CI/CD With Jenkins: A Gentle Introduction

What Is Jenkins? 

Jenkins is a powerful, open-source automation tool primarily used for continuous integration and continuous delivery (CI/CD). It is currently owned and supported by CloudBees. It is written in Java, and its functionality can be extended through plugins. Jenkins allows developers to automate various stages of their build pipeline. It’s a server-based system that runs in servlet containers like Apache Tomcat.

In many organizations, Jenkins is an enabler of continuous integration and continuous delivery: 

  • Continuous integration is a practice that encourages developers to integrate their code into a shared repository several times a day. Each check-in is then verified by an automated build, allowing teams to detect problems early. 
  • Continuous delivery is a series of practices designed to ensure that code can be rapidly and safely deployed to production by delivering every change to a production-like environment and ensuring business applications and services function as expected through rigorous automated testing.

In this article:

Why Use Jenkins for CI/CD 


One of the key reasons why Jenkins is a popular choice for CI/CD is its extensibility. Jenkins comes with a rich ecosystem of plugins – over 1,500 of them! These plugins help extend its functionality, allowing it to integrate with almost all common DevOps tools, including Docker, Git, and Maven.

The plugin architecture also allows for easy customization. If there isn’t a plugin that meets your specific need, you can write your own. This flexibility makes Jenkins a robust and adaptable tool, able to handle complex CI/CD pipelines.

Pipeline as Code

Another significant advantage of Jenkins is that it allows a delivery pipeline to be coded and versioned, just like the application that it builds.

With Jenkins Pipeline (a suite of plugins provided by the makers of Jenkins), the continuous delivery pipeline can be defined via a text file called a ‘Jenkinsfile.’ This file can be written in Groovy or a simpler DSL (Domain Specific Language) provided by Jenkins, and is version-controlled with the rest of the project source code. 

This approach brings several benefits: the pipeline can be reviewed, iterated upon, and audited. Changes to the pipeline can be versioned and tested, and the pipeline can be shared across multiple projects.

Flexible Configuration

Jenkins can be configured via its web interface, which includes on-the-fly error checks and inline help. There’s no need to tweak XML manually (but it is possible for advanced users).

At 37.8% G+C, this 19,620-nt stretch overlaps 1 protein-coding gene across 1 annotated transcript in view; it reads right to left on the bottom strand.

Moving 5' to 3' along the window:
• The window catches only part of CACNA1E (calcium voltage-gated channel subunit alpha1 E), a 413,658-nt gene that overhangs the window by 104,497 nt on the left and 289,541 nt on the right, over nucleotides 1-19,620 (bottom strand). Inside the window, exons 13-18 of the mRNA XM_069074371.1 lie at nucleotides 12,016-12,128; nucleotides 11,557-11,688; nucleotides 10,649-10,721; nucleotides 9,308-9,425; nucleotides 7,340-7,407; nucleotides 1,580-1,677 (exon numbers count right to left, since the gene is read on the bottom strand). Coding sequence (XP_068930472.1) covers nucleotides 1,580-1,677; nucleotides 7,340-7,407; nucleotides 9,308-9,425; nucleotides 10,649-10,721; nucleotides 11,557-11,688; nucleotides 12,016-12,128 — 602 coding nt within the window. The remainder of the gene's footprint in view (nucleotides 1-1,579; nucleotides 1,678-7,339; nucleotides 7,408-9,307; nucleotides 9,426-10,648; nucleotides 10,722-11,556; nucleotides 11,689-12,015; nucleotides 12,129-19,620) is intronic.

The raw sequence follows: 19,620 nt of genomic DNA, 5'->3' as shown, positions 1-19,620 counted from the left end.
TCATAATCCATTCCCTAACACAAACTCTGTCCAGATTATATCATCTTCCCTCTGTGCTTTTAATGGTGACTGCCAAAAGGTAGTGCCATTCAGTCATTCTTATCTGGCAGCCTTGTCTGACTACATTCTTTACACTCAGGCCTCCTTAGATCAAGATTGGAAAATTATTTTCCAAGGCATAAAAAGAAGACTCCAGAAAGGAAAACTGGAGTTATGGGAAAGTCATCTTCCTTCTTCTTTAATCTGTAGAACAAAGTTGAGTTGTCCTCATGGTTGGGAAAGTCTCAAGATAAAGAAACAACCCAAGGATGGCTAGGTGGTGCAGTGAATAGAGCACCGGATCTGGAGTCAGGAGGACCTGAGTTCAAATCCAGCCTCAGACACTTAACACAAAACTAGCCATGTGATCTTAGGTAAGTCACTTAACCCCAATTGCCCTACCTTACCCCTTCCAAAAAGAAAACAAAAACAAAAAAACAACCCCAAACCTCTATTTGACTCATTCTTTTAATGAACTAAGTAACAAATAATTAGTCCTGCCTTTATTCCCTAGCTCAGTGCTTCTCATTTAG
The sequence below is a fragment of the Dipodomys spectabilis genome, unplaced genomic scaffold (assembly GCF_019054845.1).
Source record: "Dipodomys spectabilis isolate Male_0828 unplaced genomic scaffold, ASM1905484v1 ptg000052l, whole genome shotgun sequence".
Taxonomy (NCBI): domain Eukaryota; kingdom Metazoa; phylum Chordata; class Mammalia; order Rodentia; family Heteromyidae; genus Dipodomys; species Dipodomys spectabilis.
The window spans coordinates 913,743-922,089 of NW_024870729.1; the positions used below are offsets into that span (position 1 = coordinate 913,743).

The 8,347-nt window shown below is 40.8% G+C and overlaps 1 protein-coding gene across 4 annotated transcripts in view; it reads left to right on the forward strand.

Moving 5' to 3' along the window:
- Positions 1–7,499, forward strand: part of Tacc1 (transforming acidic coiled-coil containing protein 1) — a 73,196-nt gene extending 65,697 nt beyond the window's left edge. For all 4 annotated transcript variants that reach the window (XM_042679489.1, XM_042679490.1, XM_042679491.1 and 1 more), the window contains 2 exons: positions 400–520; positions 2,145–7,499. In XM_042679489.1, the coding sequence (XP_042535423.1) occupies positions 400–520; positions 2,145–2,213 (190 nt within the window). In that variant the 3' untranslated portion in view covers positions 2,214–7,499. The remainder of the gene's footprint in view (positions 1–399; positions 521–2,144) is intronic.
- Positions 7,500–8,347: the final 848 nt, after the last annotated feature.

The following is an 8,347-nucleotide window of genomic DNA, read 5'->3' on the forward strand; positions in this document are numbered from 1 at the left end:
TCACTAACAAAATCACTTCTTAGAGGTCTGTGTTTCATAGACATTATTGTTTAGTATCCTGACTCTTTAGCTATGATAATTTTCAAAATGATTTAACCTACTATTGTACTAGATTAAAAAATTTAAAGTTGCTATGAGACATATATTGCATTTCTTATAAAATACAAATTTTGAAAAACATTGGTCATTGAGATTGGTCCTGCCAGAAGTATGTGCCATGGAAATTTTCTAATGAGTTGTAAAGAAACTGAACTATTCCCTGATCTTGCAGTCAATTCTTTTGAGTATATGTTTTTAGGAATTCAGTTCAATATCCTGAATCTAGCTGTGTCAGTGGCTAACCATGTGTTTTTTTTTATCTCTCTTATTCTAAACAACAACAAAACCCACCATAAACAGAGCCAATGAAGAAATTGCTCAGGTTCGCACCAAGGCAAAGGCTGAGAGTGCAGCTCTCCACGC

With its master/agent architecture, Jenkins can also easily distribute work across multiple machines, helping drive builds, tests, and deployments across multiple platforms faster. This feature is particularly beneficial for large projects or projects that need to be tested in different environments.

Mature Project

Lastly, Jenkins is a mature project. It was initially released in 2004 as Hudson, and it became Jenkins in 2011. Over the years, it has been heavily tested and has proven its reliability and stability in numerous production environments.

Its maturity also means it has a vast and active community of users and contributors who can provide support, share experiences and best practices. This not only helps in resolving any issues that you may come across, but it also means that the project is continually evolving and improving.

Learn more in our detailed guide to Azure DevOps pipeline

Creating a CI/CD Pipeline Using Jenkins 

We’ll review the general steps involved in creating a CI/CD pipeline with Jenkins. We’ll provide links to further resources you can use to learn about the stages in more detail.

Download and Install Jenkins

The first step in creating a CI/CD pipeline with Jenkins is to download and install the software. This can be done by visiting the official Jenkins download page and choosing the appropriate version based on the operating system of your machine. The download is available in the form of a .war file.

After the download, installation proceeds depending on the operating system. For Windows, it’s as simple as running the downloaded executable file. For Linux systems, the .war file can be executed using the command java -jar jenkins.war. Post-installation, the Jenkins server will be up and running on the default port 8080.

Learn more: 

Start and Configure Jenkins

After successfully installing Jenkins, the next step is to start and configure it. The configuration process begins with unlocking Jenkins. This is done by retrieving the automatically generated administrative password from a file in the Jenkins home directory.